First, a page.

Episode 18: Mattilda Bernstein Sycamore

Mattilda Berstein Sycamore's books

Books Mentioned on The Spine

  • Hardy Boys series
  • Nancy Drew series
  • Watership Down by Richard Adams
  • War and Peace by Leo Tolstoy
  • Buddenbrooks by Thomas Mann
  • Magic Mountain by Thomas Mann
  • The Age of Reason by Jean-Paul Sartre
  • No Exit by Jean-Paul Sartre
  • The Book of Questions by Edmond Jabes
  • Bastard out of North Carolina by Dorothy Allison
  • American Dreams by Sapphire
  • Close to the Knives by David Wojnarowicz
  • Memories That Smell Like Gasoline by David Wojnarowicz
  • Queer and Loathing: Rants and Raves of a Raging AIDS Clone by David B. Feinberg
  • The Gifts of the Body by Rebecca Brown
  • Jack the Modernist by Robert Gluck
  • My American History: Lesbian and Gay Life During the Reagan and Bush Years by Sarah Schulman
  • Stagestruck: Theater, AIDS, and the Marketing of Gay America by Sarah Schulman
  • Gentrification of the Mind by Sarah Schulman
  • Ties That Bind: Familial Homophobia and Its Consequences by Sarah Schulman
  • Outlaw Woman by Roxanne Dunbar-Ortiz
  • Working Toward Whiteness: How America's Immigrants Became White: The Strange Journey from Ellis Island to the Suburbs by David R. Roediger
  • Troubled by His Complexion by Lissa Mclaughlin
  • Citizen by Claudia Rankine

Writers Mentioned

  • Agatha Christie
  • Madeleine L’Engle
  • John Steinbeck
  • Ernest Hemmingway
  • James Jones
  • Angela Davis
  • Assata Shakur
  • Elaine Brown
  • Jane Alpert
  • Bill Ayers

Memorable Quotes

  • "In sixth grade, I got really ambitious. And I would go to the bookstore, go to the classics section, and whatever I thought was the most important classic — I don't know how I decided, maybe it was some influence from my father, or maybe it was just something I knew I'd heard of, or it was big (that was important, too) — So, I remember, in sixth grade, I read War and Peace. And I loved it for how elaborate it was. The more elaborate the book, the more I could escape."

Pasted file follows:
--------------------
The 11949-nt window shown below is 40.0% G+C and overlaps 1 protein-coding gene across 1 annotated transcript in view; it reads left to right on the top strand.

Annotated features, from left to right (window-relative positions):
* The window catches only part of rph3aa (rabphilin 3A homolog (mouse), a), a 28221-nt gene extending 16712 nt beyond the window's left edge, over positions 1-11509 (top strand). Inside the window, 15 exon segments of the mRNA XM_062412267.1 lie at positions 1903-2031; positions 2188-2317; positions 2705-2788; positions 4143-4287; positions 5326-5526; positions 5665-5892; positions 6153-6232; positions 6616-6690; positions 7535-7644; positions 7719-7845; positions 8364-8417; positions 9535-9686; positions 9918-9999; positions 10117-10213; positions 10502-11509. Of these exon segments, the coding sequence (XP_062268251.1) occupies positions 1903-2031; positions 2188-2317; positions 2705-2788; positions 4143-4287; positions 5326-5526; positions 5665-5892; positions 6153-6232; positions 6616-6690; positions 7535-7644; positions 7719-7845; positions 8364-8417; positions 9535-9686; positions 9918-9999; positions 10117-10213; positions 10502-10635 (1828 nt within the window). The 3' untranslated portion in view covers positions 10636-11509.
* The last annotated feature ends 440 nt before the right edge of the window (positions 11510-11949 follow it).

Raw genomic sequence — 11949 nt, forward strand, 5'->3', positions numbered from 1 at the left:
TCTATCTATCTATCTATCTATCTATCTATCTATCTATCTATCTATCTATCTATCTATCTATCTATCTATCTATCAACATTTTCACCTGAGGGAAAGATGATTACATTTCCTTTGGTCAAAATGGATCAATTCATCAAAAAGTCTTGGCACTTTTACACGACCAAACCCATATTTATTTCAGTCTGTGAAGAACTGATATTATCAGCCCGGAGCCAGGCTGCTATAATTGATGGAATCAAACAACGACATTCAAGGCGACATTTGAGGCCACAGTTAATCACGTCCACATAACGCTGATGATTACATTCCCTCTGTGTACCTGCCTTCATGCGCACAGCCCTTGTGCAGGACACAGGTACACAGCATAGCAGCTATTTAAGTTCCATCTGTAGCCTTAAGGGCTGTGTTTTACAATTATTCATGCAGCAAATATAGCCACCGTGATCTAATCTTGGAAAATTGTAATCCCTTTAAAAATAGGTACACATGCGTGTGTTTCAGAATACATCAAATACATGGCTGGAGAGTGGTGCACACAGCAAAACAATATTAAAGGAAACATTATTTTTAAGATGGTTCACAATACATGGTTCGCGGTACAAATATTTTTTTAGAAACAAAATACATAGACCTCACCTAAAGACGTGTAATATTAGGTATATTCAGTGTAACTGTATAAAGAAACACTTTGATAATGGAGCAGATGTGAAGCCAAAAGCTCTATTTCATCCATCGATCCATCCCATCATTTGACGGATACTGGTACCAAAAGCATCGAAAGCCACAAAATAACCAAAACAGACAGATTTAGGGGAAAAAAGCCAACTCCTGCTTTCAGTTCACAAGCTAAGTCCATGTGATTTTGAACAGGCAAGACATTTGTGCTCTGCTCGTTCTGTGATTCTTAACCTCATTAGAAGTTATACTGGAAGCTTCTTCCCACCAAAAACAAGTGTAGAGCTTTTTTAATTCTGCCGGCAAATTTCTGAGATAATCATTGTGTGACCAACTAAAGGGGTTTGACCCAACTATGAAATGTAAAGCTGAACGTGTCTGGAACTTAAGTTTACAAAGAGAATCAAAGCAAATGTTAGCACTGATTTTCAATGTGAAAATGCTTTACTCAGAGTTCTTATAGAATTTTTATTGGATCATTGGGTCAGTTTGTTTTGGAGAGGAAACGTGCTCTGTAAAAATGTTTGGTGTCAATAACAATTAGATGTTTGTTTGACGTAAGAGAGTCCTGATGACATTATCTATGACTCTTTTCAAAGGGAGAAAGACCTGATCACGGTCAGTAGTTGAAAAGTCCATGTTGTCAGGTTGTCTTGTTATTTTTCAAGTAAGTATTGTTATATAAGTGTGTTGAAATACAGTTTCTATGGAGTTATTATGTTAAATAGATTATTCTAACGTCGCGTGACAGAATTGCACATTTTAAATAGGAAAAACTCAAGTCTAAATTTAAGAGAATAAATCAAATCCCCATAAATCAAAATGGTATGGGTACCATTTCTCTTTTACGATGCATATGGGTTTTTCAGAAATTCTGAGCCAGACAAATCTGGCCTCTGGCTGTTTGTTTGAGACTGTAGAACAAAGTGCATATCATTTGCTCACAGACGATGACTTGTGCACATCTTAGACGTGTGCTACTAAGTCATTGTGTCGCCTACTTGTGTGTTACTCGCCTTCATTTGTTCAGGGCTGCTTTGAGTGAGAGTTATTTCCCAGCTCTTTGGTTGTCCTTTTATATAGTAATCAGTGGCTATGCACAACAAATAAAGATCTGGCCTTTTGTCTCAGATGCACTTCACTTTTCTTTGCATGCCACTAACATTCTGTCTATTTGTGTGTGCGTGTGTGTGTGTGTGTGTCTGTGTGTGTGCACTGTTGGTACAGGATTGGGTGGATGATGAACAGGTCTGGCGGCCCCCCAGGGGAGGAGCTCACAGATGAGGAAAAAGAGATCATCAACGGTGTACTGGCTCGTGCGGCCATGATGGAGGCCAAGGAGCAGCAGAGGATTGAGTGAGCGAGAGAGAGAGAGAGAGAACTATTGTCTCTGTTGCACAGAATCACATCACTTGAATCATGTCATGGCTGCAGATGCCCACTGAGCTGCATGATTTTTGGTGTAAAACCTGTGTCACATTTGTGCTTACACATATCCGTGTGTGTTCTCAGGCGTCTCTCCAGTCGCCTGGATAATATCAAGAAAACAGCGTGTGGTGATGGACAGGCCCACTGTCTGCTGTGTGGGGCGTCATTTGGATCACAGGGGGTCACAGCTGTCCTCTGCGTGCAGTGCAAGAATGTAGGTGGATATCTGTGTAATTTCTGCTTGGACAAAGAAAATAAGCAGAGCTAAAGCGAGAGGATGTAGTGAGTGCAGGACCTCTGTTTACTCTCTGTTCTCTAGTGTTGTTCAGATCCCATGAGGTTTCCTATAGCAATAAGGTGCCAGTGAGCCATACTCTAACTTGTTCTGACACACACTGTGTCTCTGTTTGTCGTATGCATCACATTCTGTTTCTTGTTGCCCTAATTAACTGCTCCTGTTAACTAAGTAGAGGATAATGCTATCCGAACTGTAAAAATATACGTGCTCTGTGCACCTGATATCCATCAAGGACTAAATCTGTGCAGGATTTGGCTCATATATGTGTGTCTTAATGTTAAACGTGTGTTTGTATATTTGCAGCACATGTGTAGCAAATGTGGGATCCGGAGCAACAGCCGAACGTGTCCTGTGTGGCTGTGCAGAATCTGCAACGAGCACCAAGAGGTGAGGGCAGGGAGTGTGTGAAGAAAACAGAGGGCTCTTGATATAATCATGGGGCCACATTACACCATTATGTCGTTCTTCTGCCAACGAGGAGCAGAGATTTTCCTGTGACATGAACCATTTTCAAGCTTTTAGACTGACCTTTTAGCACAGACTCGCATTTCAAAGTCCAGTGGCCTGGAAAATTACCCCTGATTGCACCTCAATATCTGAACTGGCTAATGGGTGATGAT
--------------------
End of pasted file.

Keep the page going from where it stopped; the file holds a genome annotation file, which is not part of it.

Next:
• "I remember [my teacher in sixth grade] having...well, in that point in my life, I really loved teachers. Because at that point in my life, kids would just tease me and taunt me. And teachers I felt like I could relate to more. Because, you know, they liked books!"
  • "So this is the early '90s, and everywhere around me it felt like people were dying of AIDS or drug addiction or suicide, and I felt like [Close to the Knives by David Wojnarowicz] really reflected my reality, especially that rage."
  • "What [David Wojnarowicz's] books allowed for and also, I think, my life, perhaps — was an embodied experience of being queer, which means bringing sex and sexuality out of the bedroom and into all of these other realms."
  • On the 1990s in San Francisco: "The whole goal of living in the world was to build our own culture and create relationships that were not predicated on everything we grew up with. And to constantly be challenging everything. And books were really a part of that. For me, that was really liberating and intoxicating."
  • "That's what, to me, in some ways, a really important book can do. It brings you into yourself emotionally. And that doesn't mean that it has to be your own experience. or even a similar experience. But it allows you to feel more deeply in the present."
  • On "brave writing": "...when you can claim not only where your analysis takes you, but also where your analysis fails."
  • "I'm really drawn to works like that [with brave writing]. Because I feel like the queer worlds that I've always believed in have really failed me. And that's what we need to get past. And so I think I'm drawn to works that talk about that failure. The works that ignore the failure, in my opinion, continue the violence."
  • "Fiction that speaks to me is usually fiction that's challenging in form. It's sort of bringing personal experience into but in order to challenge the way we see the world so we can a more nuanced and complicated way of seeing the world."
Mattilda Bernstein Sycamore